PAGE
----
ROMAINE UPDATE – We have verified that all Romaine in our possession is from locations not affected by the recent Romaine recall. We will continue to monitor our supply for quality and safety. Thank you for understanding.
The CDC is advising that consumers not eat and retailers not sell any romaine lettuce harvested from the Salinas, California growing region.
- Most romaine lettuce products are labeled with a harvest location showing where they were grown.
- This advice includes all types of romaine lettuce harvested from Salinas, California such as whole heads of romaine, hearts of romaine, and packages of precut lettuce and salad mixes which contain romaine, including baby romaine, spring mix, and Caesar salad.
- If you have romaine lettuce at home:
- If the packaging has “Salinas” on the label in any form (whether alone or with the name of another location), don’t eat it, and throw it away.
- If it isn’t labeled with a growing region, don’t eat it, and throw it away.
- If you don’t know if the lettuce is romaine or whether a salad mix contains romaine, don’t eat it, and throw it away.
- Wash and sanitize drawers or shelves in refrigerators where romaine lettuce was stored. Follow these five steps to clean your refrigerator.
- If you are buying romaine lettuce at a store:
- If the packaging has “Salinas” on the label in any form (whether alone or with the name of another location), don’t buy it.
- If it isn’t labeled with a growing region, don’t buy it.
- Restaurants and retailers should check the label on bags or boxes of romaine lettuce, or ask their suppliers about the source of their romaine lettuce.
- If the packaging has “Salinas” on the label in any form (whether alone or with the name of another location), don’t sell or serve it.
- If it isn’t labeled with a growing region, don’t sell or serve it.
- Suppliers, distributors, and others in the supply chain should not ship or sell romaine harvested in Salinas, California.
Serving delicious, safe food is a priority for Dining Services.
We adhere to a comprehensive food safety philosophy that includes all of the following:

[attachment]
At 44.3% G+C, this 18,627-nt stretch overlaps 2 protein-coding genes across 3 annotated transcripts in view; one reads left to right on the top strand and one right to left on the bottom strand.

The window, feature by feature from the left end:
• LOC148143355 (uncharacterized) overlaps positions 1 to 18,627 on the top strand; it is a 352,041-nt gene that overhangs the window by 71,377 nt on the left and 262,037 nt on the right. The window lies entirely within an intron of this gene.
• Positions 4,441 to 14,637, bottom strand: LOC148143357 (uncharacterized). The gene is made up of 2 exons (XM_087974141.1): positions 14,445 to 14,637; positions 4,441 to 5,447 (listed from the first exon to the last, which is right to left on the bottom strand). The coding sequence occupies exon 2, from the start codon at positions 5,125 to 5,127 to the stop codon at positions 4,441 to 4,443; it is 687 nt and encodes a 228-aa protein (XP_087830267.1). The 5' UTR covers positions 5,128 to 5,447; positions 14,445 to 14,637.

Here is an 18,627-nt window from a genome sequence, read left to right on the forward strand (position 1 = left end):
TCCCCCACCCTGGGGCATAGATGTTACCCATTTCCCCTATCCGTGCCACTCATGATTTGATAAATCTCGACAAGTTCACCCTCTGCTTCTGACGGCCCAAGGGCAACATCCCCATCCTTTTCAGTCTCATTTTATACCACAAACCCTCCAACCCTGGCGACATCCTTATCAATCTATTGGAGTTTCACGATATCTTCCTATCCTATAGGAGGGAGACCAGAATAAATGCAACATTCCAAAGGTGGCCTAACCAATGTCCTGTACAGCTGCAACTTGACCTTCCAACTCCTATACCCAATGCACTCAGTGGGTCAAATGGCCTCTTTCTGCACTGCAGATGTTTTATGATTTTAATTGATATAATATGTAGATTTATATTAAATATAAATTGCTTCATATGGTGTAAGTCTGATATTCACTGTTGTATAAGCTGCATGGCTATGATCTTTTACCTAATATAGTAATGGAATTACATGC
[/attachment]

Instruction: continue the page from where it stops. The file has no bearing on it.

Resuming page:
Members of our team complete the ServSafe Certification Program.
ServSafe is a food and beverage safety training and certificate program administered by the National Restaurant Association. The program is accredited by ANSI and the Conference for Food Protection.
Product temperatures are recorded several times during each shift
for all high risk foods and many other food items we serve in our facilities.
We use 24/7 technology to continually monitor the temperatures of our walk-in coolers and freezers.
To reduce cross contamination, staff uses gloves, cooks in small batches and follows station sanitation best practices.
Dining Services maintains a Hazard Analysis and Critical Control Point (HACCP) Plan.
HACCP is a management system in which food safety is addressed through the analysis and control of biological, chemical, and physical hazards from raw material production, procurement and handling, to manufacturing, distribution and consumption of the finished product.
Dining Services facilities are regularly inspected by the Prince George’s County Health Department
and our team participates in their training opportunities when offered.
Dining Services’ Quality Control Manager and Senior Executive Chef follow an established protocol to investigate complaints.
That protocol includes communication with the University Health Center and the Prince George’s County Health Department as necessary.
Dining Services follows an established protocol for handling product recalls
and important food safety notifications.
We utilize Prime Vendors
which allows us to more easily know where our products are sourced from and how the products were processed.
We have our own Facilities team on-site
that is able to quickly resolve any equipment issues that occur.